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Teaching as inquiry in The New Zealand Curriculum is a model to support teacher inquiry into the teaching-learning relationship. It is useful across the curriculum as a whole, and also to consider teaching and learning in relation to the key competencies in particular.
Teaching inquiry involves three inquiries: focusing, teaching and learning:
Click on each of the three inquiries in the above diagram to open questions that prompt attention to the key competencies.
The focusing inquiry is about establishing what matters most. The key question that guides a focusing inquiry is ‘What is important (and therefore worth spending time on), given where my students are at?’ It establishes both a baseline, and a direction. That baseline, and direction, need not be based only on information about students’ knowledge or learning area achievement. A baseline and direction for developing students’ capabilities in the key competencies should also be a key consideration.
The teaching inquiry is about increasing the likelihood that teaching strategies will help students achieve the most important outcomes for them. The key question that guides a teaching inquiry is ‘What strategies (evidence-based) are most likely to help my students learn this?’ The teacher uses evidence from research and from their own past practice and that of colleagues to plan teaching and learning opportunities aimed at achieving the outcomes prioritised in the focusing inquiry. The evidence used to inform a teaching inquiry should also emphasise key competencies – with attention not only to evidence about how to improve, for example, knowledge or skills, but also how to improve, for example, students’ application of ideas, learning dispositions, participation, curiosity, interactions, metacognition, or self-motivation.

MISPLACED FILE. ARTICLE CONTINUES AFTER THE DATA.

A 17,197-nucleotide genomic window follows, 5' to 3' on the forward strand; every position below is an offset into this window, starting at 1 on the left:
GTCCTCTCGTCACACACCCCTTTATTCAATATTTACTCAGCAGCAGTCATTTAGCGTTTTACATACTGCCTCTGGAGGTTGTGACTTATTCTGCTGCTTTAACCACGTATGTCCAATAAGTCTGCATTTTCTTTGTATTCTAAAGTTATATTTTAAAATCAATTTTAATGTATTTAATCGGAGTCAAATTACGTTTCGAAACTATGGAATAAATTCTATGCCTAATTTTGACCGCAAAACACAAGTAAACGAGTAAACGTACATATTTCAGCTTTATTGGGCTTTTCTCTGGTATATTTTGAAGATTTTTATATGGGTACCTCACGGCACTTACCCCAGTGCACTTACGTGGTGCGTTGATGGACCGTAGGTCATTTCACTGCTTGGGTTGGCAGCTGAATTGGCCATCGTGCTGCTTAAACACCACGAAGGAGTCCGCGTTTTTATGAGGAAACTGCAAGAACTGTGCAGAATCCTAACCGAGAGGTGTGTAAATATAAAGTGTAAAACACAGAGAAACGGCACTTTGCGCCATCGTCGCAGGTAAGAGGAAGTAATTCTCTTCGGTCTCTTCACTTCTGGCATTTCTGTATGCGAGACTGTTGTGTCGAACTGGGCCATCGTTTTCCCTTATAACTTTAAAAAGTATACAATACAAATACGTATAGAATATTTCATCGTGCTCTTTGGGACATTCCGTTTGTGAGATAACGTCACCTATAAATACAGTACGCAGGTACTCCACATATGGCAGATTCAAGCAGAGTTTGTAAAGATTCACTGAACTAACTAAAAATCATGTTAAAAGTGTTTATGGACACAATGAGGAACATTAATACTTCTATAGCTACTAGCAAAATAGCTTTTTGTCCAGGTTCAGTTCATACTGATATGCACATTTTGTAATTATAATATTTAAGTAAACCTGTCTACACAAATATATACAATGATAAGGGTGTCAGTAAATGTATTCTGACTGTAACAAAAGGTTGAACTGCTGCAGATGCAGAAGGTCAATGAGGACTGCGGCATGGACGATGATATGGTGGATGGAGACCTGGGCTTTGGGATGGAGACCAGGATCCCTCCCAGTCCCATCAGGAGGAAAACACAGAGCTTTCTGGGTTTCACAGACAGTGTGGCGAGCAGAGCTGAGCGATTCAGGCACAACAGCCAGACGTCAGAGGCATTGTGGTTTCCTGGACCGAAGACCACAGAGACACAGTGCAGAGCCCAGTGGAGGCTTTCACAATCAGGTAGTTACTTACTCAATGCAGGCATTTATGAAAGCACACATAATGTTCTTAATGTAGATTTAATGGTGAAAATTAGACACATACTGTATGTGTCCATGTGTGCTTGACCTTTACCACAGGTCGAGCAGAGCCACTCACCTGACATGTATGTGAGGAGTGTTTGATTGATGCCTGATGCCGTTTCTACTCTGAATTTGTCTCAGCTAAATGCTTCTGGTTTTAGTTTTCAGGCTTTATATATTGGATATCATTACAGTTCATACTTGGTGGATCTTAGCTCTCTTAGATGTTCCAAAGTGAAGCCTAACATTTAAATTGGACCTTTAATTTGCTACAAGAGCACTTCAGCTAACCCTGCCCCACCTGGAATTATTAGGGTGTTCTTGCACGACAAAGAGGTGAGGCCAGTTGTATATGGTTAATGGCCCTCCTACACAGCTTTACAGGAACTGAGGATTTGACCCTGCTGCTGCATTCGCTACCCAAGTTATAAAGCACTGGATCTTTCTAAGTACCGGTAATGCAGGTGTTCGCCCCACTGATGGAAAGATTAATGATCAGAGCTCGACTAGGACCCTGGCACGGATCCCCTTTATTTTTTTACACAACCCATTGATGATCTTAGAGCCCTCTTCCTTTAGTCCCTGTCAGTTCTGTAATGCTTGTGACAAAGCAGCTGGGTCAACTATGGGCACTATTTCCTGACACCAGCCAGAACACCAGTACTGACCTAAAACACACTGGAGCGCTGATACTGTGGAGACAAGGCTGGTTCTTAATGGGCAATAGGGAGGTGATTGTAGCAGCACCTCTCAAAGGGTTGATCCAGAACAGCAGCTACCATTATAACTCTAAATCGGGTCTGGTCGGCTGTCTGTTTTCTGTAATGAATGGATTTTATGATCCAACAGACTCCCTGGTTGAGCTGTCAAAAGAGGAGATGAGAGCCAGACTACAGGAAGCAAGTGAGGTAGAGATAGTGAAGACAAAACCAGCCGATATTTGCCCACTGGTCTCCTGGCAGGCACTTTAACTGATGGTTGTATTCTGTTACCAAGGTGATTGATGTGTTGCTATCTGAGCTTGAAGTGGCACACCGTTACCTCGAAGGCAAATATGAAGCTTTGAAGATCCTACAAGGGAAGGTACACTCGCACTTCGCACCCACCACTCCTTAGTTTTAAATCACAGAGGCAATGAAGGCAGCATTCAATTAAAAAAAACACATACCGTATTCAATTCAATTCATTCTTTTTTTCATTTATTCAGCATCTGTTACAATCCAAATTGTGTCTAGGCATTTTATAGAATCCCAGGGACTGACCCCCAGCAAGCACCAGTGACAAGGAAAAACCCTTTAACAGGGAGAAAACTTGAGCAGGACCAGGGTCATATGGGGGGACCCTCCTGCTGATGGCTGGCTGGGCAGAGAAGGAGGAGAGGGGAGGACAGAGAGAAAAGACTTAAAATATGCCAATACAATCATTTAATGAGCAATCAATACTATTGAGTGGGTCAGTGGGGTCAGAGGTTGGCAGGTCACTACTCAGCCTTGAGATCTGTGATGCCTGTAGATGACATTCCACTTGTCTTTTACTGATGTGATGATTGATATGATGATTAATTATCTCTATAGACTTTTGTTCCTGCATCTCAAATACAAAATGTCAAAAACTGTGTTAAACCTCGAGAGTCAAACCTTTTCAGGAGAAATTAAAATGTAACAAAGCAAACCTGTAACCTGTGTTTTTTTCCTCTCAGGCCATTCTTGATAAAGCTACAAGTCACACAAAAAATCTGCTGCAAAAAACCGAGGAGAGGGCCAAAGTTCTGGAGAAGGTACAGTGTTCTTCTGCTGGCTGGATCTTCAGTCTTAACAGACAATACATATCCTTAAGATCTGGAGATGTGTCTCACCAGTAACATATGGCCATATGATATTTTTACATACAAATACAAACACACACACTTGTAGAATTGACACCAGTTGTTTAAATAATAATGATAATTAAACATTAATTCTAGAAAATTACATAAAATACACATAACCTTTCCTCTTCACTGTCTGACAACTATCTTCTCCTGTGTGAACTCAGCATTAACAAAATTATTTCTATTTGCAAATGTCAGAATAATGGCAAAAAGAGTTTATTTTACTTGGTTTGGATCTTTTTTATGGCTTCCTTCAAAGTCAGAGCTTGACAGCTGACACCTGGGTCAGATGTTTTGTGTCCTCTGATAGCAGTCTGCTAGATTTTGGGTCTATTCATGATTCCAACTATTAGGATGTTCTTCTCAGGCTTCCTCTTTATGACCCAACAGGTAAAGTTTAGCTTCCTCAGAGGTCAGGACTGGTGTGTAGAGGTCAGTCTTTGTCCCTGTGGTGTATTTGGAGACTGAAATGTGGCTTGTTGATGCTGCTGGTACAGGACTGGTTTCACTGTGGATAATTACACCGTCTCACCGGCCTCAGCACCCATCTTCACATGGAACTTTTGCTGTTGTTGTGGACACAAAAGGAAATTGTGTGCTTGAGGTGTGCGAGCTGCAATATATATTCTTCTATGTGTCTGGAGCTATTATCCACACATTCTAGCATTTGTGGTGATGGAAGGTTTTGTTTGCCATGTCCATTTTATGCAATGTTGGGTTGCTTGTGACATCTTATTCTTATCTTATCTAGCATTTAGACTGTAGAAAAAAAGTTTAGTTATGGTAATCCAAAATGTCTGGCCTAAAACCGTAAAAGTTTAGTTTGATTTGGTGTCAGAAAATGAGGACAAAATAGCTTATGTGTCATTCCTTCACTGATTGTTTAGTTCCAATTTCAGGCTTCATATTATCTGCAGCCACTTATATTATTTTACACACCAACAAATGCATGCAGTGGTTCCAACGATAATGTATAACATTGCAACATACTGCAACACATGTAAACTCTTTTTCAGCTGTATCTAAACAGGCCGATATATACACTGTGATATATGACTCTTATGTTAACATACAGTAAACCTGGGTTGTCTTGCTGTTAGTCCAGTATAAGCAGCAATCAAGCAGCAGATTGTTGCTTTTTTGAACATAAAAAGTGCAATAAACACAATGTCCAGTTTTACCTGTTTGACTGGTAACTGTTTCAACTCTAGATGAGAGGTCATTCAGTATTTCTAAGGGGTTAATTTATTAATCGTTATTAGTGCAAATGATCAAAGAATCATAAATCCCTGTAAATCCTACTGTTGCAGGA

The learning inquiry is about investigating the success of teaching for important outcomes. The key question that guides a learning inquiry is ‘What happened as a result of the teaching, and what are the implications for future teaching?’ In a learning inquiry, the teacher investigates the success of the teaching in terms of the prioritised outcomes, using a range of assessment approaches. A key competency focus in the learning inquiry suggests the importance of students being actively involved in providing feedback about what they learnt, how they learnt it and their experience of the teaching and learning. It also requires attention to the success or otherwise on key competencies both during, and at the end of, the learning process. This enables the teacher to be immediately responsive to supporting key competencies development.
Download a PDF of all three key competency inquiry tools: